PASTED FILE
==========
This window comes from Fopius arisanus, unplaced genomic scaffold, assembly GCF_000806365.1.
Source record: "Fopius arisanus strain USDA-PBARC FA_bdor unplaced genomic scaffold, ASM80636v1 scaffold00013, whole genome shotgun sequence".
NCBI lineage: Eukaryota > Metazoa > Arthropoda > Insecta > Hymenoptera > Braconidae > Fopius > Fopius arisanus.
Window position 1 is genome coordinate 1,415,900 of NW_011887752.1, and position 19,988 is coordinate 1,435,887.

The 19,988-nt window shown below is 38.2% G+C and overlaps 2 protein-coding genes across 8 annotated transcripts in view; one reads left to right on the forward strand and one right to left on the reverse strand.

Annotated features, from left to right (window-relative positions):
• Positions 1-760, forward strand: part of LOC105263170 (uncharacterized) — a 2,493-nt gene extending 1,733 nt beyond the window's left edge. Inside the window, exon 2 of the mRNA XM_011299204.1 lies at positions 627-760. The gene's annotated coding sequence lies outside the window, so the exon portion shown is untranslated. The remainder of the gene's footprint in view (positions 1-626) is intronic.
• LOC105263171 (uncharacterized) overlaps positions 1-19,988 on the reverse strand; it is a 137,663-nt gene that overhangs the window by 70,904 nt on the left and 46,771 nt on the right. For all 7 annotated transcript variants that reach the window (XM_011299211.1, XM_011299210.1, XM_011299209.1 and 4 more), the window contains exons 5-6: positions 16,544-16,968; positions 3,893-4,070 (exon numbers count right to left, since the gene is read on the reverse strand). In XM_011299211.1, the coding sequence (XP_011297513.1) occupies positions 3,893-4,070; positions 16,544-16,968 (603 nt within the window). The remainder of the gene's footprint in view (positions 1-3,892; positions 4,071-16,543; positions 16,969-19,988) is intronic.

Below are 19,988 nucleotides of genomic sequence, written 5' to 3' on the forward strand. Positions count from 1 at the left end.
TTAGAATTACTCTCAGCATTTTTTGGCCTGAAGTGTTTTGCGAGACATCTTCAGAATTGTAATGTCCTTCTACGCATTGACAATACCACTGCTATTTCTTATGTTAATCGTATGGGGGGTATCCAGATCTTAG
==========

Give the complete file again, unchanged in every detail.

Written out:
This window comes from Fopius arisanus, unplaced genomic scaffold, assembly GCF_000806365.1.
Source record: "Fopius arisanus strain USDA-PBARC FA_bdor unplaced genomic scaffold, ASM80636v1 scaffold00013, whole genome shotgun sequence".
NCBI lineage: Eukaryota > Metazoa > Arthropoda > Insecta > Hymenoptera > Braconidae > Fopius > Fopius arisanus.
Window position 1 is genome coordinate 1,415,900 of NW_011887752.1, and position 19,988 is coordinate 1,435,887.

The 19,988-nt window shown below is 38.2% G+C and overlaps 2 protein-coding genes across 8 annotated transcripts in view; one reads left to right on the forward strand and one right to left on the reverse strand.

Annotated features, from left to right (window-relative positions):
• Positions 1-760, forward strand: part of LOC105263170 (uncharacterized) — a 2,493-nt gene extending 1,733 nt beyond the window's left edge. Inside the window, exon 2 of the mRNA XM_011299204.1 lies at positions 627-760. The gene's annotated coding sequence lies outside the window, so the exon portion shown is untranslated. The remainder of the gene's footprint in view (positions 1-626) is intronic.
• LOC105263171 (uncharacterized) overlaps positions 1-19,988 on the reverse strand; it is a 137,663-nt gene that overhangs the window by 70,904 nt on the left and 46,771 nt on the right. For all 7 annotated transcript variants that reach the window (XM_011299211.1, XM_011299210.1, XM_011299209.1 and 4 more), the window contains exons 5-6: positions 16,544-16,968; positions 3,893-4,070 (exon numbers count right to left, since the gene is read on the reverse strand). In XM_011299211.1, the coding sequence (XP_011297513.1) occupies positions 3,893-4,070; positions 16,544-16,968 (603 nt within the window). The remainder of the gene's footprint in view (positions 1-3,892; positions 4,071-16,543; positions 16,969-19,988) is intronic.

Below are 19,988 nucleotides of genomic sequence, written 5' to 3' on the forward strand. Positions count from 1 at the left end.
TTAGAATTACTCTCAGCATTTTTTGGCCTGAAGTGTTTTGCGAGACATCTTCAGAATTGTAATGTCCTTCTACGCATTGACAATACCACTGCTATTTCTTATGTTAATCGTATGGGGGGTATCCAGATCTTAG